WASHINGTON - Federal Reserve Chair Janet Yellen says the Great Recession complicated the Fed's ability to assess the U.S. job market and made it harder to determine when to adjust interest rates.
Yellen's remarks to an annual Fed conference in Jackson Hole, Wyoming, offer no signal that she's altered her view that the economy still needs Fed support from ultra-low interest rates. The timing of a Fed rate increase remains unclear.
She notes that while the unemployment rate has steadily declined, other gauges of the job market are harder to assess and may reflect continued weakness. These include high levels of people who have been unemployed for more than six months, many people working part time who would like full-time jobs and weak pay growth.
Minutes of the Fed's July 29-30 meeting released Wednesday showed that officials engaged in a sharp debate over whether to raise rates sooner than expected if the economy keeps strengthening. In the end, the Fed made no changes at the July meeting. It approved, 9-1, maintaining its current stance on rates. But the minutes pointed to a distinct division among officials over the timing of an increase.
That debate has continued at Jackson Hole, with Fed officials expressing clashing views during a series of TV interviews before the conference began with a reception and dinner Thursday night.
Charles Plosser, president of the Fed's Philadelphia regional bank, said he was uncomfortable with the Fed's current policy statement that it expects to keep its key short-term rate unchanged for a "considerable time" after its bond purchases end. Plosser cast the lone dissenting vote at the July meeting.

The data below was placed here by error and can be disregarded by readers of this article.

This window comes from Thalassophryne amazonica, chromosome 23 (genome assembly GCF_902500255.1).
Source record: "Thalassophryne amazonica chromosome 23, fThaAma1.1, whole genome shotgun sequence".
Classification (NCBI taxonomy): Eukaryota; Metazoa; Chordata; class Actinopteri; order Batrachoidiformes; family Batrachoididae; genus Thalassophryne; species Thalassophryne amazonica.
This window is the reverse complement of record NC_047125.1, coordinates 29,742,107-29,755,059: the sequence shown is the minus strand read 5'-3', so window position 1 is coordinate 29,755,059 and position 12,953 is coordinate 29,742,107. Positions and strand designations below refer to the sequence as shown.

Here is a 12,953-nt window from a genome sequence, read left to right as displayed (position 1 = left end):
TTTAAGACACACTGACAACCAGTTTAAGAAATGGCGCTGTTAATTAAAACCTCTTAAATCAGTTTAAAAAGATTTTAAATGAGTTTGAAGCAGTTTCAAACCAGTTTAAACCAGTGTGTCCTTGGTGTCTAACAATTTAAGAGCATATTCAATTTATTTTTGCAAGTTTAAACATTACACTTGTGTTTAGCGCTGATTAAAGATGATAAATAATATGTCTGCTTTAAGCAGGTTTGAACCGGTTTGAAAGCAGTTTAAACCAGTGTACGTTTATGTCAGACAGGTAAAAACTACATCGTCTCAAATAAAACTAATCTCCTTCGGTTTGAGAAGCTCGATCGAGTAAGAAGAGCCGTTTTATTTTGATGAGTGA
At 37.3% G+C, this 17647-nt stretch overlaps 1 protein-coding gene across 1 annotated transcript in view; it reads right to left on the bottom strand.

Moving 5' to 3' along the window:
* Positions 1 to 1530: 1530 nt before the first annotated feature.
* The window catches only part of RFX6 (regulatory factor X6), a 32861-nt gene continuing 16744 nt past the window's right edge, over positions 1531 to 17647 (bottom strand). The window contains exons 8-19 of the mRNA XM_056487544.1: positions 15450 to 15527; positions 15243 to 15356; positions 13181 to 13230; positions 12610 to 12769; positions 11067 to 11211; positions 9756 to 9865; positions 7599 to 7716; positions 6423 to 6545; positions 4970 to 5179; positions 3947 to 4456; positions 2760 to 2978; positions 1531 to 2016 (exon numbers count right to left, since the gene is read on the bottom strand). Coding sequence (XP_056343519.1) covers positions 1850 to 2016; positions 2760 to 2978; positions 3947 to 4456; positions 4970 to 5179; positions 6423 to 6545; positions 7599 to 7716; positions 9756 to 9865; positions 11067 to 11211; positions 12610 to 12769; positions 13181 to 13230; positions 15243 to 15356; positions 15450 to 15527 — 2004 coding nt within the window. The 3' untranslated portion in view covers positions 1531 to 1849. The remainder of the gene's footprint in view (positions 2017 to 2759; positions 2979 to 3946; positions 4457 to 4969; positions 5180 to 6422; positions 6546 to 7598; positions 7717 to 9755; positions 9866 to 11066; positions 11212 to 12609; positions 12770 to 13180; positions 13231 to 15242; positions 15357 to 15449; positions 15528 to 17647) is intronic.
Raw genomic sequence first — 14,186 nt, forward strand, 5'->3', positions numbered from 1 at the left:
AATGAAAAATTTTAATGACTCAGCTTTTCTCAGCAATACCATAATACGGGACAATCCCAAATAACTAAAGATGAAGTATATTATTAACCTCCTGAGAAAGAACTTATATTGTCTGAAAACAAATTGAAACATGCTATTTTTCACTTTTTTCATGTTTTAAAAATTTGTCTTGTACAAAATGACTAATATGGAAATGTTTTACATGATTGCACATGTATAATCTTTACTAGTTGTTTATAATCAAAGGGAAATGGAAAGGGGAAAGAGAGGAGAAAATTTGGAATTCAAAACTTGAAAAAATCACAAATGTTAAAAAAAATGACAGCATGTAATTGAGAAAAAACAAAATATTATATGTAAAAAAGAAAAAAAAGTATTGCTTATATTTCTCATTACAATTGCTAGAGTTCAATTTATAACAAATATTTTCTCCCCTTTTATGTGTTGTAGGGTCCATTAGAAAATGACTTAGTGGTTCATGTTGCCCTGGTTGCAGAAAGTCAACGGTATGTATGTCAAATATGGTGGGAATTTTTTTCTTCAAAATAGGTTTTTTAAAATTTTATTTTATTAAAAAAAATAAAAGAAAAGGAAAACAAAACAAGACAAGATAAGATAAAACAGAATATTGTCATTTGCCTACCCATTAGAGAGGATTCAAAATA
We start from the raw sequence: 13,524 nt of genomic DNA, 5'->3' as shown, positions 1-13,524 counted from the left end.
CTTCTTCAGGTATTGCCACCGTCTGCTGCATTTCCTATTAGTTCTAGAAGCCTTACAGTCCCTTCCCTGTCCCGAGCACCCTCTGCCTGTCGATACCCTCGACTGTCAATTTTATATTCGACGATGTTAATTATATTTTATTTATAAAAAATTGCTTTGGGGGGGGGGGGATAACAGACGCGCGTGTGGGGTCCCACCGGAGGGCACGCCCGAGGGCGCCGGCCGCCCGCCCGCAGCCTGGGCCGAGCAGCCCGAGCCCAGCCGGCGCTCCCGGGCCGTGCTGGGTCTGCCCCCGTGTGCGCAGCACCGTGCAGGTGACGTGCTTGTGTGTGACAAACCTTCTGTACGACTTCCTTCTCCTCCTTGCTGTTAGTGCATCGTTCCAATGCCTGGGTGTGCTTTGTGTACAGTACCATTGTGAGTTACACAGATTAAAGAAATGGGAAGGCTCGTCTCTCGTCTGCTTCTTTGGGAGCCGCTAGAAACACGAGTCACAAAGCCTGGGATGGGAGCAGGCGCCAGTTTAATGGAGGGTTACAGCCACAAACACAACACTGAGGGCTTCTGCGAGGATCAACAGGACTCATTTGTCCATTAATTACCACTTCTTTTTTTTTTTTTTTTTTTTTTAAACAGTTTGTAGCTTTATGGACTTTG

In an interview Wednesday with CNBC, Plosser said he felt the Fed was "running a very risky policy" given the steady signs of strength in the economy.
"I would prefer to begin raising rates sooner and raise them more gradually," he said.
Esther George, president of the Kansas City Fed, which sponsors the Jackson Hole conference, said in an interview on the Fox Business Network that she also thought the Fed needed to "begin sooner rather than later" raising rates to give the economy time to adjust after a prolonged period of low rates. George, like Plosser, is viewed as a "hawk" -- someone who thinks the Fed should be more concerned about avoiding high inflation than about continuing to try to boost the economy.
John Williams, president of the San Francisco Fed, said in a separate interview on CNBC that he thought, based on his own forecasts of the economy's performance, that a "reasonable guess" for the first rate hike would be next summer. But he said that the timing would ultimately depend on economic data and that if the economy accelerates, the Fed could act sooner.
Williams has been a supporter of the majority of officials who back Yellen's view that the job market still isn't healthy enough for the Fed to start boosting rates.
Yellen and others who think the Fed should withdraw its support only slowly cite persistent drags on the job market, such as high levels of people who have been unemployed for more than six months, many people working part time who would like full-time jobs and weak pay growth.
Many economists still think the Fed will wait until mid-2015 to start raising rates. In its July policy statement, the Fed acknowledged that growth was strengthening. But it indicated that it needed to see further improvement in the job market before it starts raising its key short-term rate.
At the July meeting, the Fed reduced its bond purchases aimed at keeping long-term rates low by another $10 billion to $25 billion. It was the sixth $10 billion reduction in the purchases. Before the reductions began in December, the Fed was buying $85 billion in bonds each month to try to keep long-term rates low.